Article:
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    Weren't much of the natives in Patagonia exterminated by the Chileans and Argentines in the late 1800's? I recall that the Selknam people were literally wiped out by the Chileans that today currently there is only native speaker of the language left.

    So that said if the British ended up taking over Rio de la Plata (Argentina and Uruguay included), perhaps genocide will happen towards the natives of Patagonia but in lesser numbers than in OTL. Plus I can see much of this Patagonia being colonized by Welsh settlers (Rawson and Trelew were settled by Welshmen), so it hard to say what the Welsh themselves would do in regards to relations with the local natives. Perhaps they would have friendly relations and even intermarry with the locals. Be quite interesting to see a native mixed with Welsh heritage and has a Welsh surname.
     
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  9. Lenwe Well-Known Member

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    Selknam People aren´t Patagonian Natives, they were Tierra del Fuego Natives, his, hate to use this word, range and lands were limited to the Isla Grande de Tierra del Fuego and nearby Fjords.
    What @juanml82 and I are speaking it´s about it´s the Mapuches and Araucanized Pampeans, Puelches and Tehuelches,

    [​IMG]
     
    Last edited: Dec 7, 2018
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  10. dovibear Well-Known Member

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    Even IOTL, the Welsh settled in Chubut, and many English and especially Scottish and Irish people settled further south in Patagonia plus Tierra del Fuego.
     
  11. juanml82 Well-Known Member

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    Yes, after the natives were conquered in 1879
    As for Welsh-Mapuches, here http://www.batimes.com.ar/news/arge...on-mapuche-leaders-extradition-to-chile.phtml and his younger brother, who used to have a fotolog back in the day https://www.infobae.com/sociedad/20...da-pero-mapuche-se-nace-y-se-es-para-siempre/ (I can't find sources in English)
     
  12. Dorozhand Queer Hedonistic Communist

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    Why are we even considering this? This question is absurd and frankly offensive. It's dehumanizing and culturally hegemonic.
     
    Last edited: Dec 6, 2018
  13. Dorozhand Queer Hedonistic Communist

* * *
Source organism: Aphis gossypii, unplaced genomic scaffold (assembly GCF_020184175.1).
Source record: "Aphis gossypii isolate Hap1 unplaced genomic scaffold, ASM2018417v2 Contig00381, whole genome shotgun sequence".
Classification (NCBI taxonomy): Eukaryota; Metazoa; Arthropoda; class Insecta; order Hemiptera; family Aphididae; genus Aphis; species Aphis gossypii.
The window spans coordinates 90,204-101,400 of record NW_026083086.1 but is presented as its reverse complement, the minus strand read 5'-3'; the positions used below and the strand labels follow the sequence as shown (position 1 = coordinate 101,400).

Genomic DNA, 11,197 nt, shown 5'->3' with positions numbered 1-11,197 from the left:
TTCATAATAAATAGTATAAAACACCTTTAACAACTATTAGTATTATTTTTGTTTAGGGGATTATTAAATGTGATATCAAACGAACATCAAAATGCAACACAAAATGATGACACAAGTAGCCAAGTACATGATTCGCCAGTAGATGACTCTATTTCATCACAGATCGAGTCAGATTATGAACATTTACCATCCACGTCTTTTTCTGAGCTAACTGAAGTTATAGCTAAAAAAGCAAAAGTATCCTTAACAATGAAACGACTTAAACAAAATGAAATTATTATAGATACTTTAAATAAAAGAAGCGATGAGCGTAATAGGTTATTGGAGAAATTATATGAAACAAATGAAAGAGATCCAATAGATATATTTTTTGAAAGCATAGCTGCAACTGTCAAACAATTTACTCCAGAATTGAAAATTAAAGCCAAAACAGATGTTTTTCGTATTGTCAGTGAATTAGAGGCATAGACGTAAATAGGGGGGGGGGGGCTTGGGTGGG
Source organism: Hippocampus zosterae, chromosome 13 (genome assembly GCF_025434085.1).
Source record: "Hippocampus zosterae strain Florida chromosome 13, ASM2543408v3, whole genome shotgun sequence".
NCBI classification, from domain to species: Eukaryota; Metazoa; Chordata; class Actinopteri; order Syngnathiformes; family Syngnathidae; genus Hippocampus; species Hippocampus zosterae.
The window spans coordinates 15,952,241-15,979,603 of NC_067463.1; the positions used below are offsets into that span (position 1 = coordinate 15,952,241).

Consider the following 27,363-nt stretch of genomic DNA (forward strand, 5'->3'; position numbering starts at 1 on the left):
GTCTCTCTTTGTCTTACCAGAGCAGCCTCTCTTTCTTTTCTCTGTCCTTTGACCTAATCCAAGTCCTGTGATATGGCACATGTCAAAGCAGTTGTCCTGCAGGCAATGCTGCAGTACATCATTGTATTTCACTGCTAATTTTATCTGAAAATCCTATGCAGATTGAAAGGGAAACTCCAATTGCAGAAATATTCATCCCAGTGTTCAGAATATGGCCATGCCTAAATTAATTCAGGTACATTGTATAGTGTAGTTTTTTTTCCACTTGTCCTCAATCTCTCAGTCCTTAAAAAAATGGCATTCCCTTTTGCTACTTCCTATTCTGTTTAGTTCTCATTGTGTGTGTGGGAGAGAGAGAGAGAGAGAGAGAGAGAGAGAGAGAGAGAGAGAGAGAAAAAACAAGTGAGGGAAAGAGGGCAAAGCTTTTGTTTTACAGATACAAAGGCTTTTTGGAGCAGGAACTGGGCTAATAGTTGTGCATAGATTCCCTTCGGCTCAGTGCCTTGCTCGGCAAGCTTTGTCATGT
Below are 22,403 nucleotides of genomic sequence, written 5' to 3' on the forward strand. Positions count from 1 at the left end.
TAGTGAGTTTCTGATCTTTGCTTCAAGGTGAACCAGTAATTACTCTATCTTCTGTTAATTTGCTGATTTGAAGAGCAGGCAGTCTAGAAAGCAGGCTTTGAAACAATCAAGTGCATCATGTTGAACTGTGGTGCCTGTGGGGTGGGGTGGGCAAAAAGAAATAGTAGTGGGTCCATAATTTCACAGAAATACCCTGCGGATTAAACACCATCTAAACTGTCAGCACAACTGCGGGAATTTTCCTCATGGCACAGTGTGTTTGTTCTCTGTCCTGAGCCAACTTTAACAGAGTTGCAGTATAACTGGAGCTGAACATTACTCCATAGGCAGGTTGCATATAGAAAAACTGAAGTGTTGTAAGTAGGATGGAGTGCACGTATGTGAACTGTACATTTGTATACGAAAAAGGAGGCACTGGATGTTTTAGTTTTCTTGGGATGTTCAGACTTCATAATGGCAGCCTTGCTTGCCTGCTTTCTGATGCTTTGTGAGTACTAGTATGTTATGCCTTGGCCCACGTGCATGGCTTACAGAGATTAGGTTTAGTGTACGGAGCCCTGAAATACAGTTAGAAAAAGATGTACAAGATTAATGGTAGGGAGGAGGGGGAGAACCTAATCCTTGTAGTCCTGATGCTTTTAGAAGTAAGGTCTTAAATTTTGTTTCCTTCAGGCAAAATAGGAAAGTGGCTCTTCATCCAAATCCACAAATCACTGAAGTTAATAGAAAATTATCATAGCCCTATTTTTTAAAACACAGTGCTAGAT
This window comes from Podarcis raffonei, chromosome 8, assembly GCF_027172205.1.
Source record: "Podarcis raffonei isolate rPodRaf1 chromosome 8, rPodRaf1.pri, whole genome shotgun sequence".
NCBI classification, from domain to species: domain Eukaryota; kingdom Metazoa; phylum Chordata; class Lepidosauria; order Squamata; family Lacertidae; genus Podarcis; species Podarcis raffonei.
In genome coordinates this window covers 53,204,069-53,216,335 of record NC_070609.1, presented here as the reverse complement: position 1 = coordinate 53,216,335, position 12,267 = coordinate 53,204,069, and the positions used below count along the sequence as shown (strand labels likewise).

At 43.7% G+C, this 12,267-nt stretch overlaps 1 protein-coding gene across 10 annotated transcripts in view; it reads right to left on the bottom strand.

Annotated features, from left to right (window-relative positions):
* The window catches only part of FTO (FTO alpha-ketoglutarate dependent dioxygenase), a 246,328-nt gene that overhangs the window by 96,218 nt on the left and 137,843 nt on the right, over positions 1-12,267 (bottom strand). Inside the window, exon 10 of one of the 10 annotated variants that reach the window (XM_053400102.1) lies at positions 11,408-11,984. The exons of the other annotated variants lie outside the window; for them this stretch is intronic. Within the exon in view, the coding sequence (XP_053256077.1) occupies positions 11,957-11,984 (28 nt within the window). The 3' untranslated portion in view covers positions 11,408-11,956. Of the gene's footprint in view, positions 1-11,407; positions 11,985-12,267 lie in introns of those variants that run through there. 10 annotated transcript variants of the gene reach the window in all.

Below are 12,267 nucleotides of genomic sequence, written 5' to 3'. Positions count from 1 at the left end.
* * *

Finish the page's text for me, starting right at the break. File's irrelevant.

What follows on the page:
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    I don't know what you meant by this, but that is rather imperialistic language.
     
    Last edited: Dec 6, 2018
  14. Lenwe Well-Known Member

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    Most of us are not considering it, but are dedicated in explain why it´s not feasible, and how the change of one colonial master for another will signify that the new dominated country will be overall in the same or worse situation
     
  15. Dorozhand Queer Hedonistic Communist

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    That's a relief
     
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  16. dovibear Well-Known Member

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    Let's just say that with the British in charge it would have been overall in the same dismal state as OTL (e.g. rebellions) until the economic boom starts around the 1860s, then it's perhaps in a somewhat better state even than OTL in the 1860s-1930s boom years (when the virtues of the British political and economic system start to become more apparent, maybe less so to the Spanish side), then from the 1930s down to today it's in a much better state than OTL (when the virtues of the British system really kick into high gear and the living standards on the Spanish side as well as the Anglo side get raised).
     
  17. juanml82 Well-Known Member

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    Which are those virtues?
     
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  18. dovibear Well-Known Member

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    More equitable land + income distribution (at least in some places), more rule of law, more and earlier voting rights, and it goes on and on.
     
    Last edited: Dec 6, 2018
  19. Lenwe Well-Known Member

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    You know that Argentina in the same way The USA give land for free?
    That Argentina granted Universal Male suffrage(with qualifications) since 1854, before The UK?
    The rule of law was a imposed since 1862?
    What you have in your List that goes and goes that could seriously be a difference?
    Capital? Argentina received lots of it, mostly from French, English and German sources, since 1860, if anything being a English dominion Will curtail The investment of No- english sources.
     
    Last edited: Dec 7, 2018
  20. juanml82 Well-Known Member

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    Equitable land ownership (ie, small family owned farms instead of large tracks for relatively few landowners) is important. But it relays on the political realities in the ground. Any invading force will need local support and that support will have to be bought with large tracts of land.
    Argentina had "rule of law" in effect since the end of the civil wars
    Qualified universal male suffrage, as Lenwe said, existed since the 1850s - but the province of Buenos Aires had it since the 1820s. Did you know that? Now, elections were a farce, but the idea that power comes from popular vote starts in the 1820s.
    What else do you have?